by: PattyKay Lilley
(Author’s note: This article, written with love, first appeared in print in October of 2003 and is presented in that time frame as living proof that the good times weren’t all that long ago. A lot has changed in nine short years. See addendum below…)
Just a bit north of Greensboro, North Carolina and nestled at the foot of the beautiful Blue Ridge Mountains, one can find Martinsville Virginia, home of the sweetest little short track on the Winston Cup circuit. Martinsville Speedway is rich in racing history, being one of the original hosts of the first NASCAR racing series, “Modifieds” and “Strictly Stock” which later became the “Grand National” series and finally the “Winston Cup” series as we know it today. (Soon to be Nextel)
The track was built by H. Clay Earles in 1947, and debuted as a dirt track, which was all there was back then. “Dirt’s for racin’; asphalt’s for gettin’ you there.” Building Martinsville wasn’t the easy task that Mr. Earles had envisioned, since the $10 thousand he anticipated spending turned out to be $60 thousand before it was ready to race on, but he persisted and on September 7, 1947, the first cars rolled onto the brand new track. Red Byron won the race and pocketed the winner’s share of the $2000.00 purse, $500.00. I wonder what Red would say about the purses being handed out today?
Originally, the track had a seating capacity of 5000 fans, though at that first race only 750 seats were even in place. By 1949, when NASCAR was a full-fledged racing entity, Martinsville was up and running and hosted the sixth race of what would later become known as Winston Cup racing, September 25, 1949. (Byron won that one too) On July 4 of the previous year, NASCAR sanctioned Modified stock cars raced there, and it was Fonty Flock taking home the honors that day.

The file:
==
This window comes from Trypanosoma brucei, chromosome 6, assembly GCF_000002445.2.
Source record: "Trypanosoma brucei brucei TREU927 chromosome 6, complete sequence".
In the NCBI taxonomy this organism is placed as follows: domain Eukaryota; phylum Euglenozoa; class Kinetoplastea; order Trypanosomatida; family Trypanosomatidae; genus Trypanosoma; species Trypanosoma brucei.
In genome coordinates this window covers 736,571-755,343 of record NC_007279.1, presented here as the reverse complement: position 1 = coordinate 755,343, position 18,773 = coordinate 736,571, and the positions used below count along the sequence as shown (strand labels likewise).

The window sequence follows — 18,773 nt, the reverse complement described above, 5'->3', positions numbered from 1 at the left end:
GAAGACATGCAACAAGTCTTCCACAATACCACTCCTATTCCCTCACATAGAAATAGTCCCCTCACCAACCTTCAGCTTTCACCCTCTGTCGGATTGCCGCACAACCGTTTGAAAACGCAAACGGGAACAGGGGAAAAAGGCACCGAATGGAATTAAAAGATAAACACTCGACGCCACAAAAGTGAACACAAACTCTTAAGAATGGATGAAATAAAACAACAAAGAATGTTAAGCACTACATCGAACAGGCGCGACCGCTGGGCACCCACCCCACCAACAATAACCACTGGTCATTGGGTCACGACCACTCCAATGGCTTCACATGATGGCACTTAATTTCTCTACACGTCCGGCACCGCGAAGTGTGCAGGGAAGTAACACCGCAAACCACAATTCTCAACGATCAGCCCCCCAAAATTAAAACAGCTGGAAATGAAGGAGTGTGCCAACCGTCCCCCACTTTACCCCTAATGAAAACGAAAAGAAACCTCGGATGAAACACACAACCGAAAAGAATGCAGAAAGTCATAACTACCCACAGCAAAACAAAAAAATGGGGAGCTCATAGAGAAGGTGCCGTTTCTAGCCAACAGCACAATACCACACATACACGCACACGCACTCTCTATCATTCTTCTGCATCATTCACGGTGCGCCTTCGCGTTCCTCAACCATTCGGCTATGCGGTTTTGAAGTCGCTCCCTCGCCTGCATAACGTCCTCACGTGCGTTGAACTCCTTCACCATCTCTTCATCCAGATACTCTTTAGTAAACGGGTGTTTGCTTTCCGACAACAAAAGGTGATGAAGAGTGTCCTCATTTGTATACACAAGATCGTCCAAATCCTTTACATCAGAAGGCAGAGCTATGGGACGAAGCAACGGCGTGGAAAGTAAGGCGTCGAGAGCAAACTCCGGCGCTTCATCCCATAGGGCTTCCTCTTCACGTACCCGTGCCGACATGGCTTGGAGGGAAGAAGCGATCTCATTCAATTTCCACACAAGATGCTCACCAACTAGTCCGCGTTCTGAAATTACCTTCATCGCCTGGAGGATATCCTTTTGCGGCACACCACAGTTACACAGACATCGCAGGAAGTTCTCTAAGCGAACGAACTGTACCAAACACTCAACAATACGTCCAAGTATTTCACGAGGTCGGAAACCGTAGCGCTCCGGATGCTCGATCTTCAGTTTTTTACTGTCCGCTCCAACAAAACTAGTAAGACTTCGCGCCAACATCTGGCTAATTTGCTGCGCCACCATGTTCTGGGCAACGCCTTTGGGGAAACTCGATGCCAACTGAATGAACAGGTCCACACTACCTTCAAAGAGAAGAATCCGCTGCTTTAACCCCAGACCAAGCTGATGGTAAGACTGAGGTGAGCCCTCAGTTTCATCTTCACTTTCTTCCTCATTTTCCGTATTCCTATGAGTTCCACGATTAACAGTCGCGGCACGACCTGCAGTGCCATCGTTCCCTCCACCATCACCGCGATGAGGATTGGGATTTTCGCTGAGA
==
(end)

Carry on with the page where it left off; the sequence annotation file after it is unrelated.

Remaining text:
In 1955, Mr. Earles modernized his little Jewel by adding pavement to her. Some folks might tell you that the same stuff is still there, but that’s not true. (At least I don’t think it is.) We’ll talk more about her pavement in a minute.
Martinsville has a unique shape, especially for a short track. It’s a long narrow oval, described by many as being the shape of a paperclip. It has some banking in the corners (12º), but the straightaways are pancake flat, creating a situation where a driver must accelerate hard on the front and back stretches then brake equally hard before going into the hairpin turns at either end. Brakes are at a premium and even with all the technological advances of today, Martinsville is the equal of the best and always manages to park a few hapless drivers who have overused or burned out those brakes.
Passing on this track is a trick of its own, since it is notoriously a one-groove racetrack and that groove is tight to the bottom. A pass on the outside is a rarity and a pass on the inside is difficult if the car ahead can hold the bottom. The secret of course is to move the car away from the bottom, which can sometimes be accomplished by getting him a little “aero-loose”, but more often than not it’s done by applying the “chrome horn” to the rear bumper. That usually works, though it may not garner many friends.
Another interesting facet is that pavement I mentioned a while ago. It seems the transition areas between the flat straights and the banked turns didn’t hold pavement very well. Mr. Earles devised a way of making it stay put that like so many things is unique to Martinsville. The flats are asphalt but the turns are concrete, a combination sure to upset the handling of the best of cars.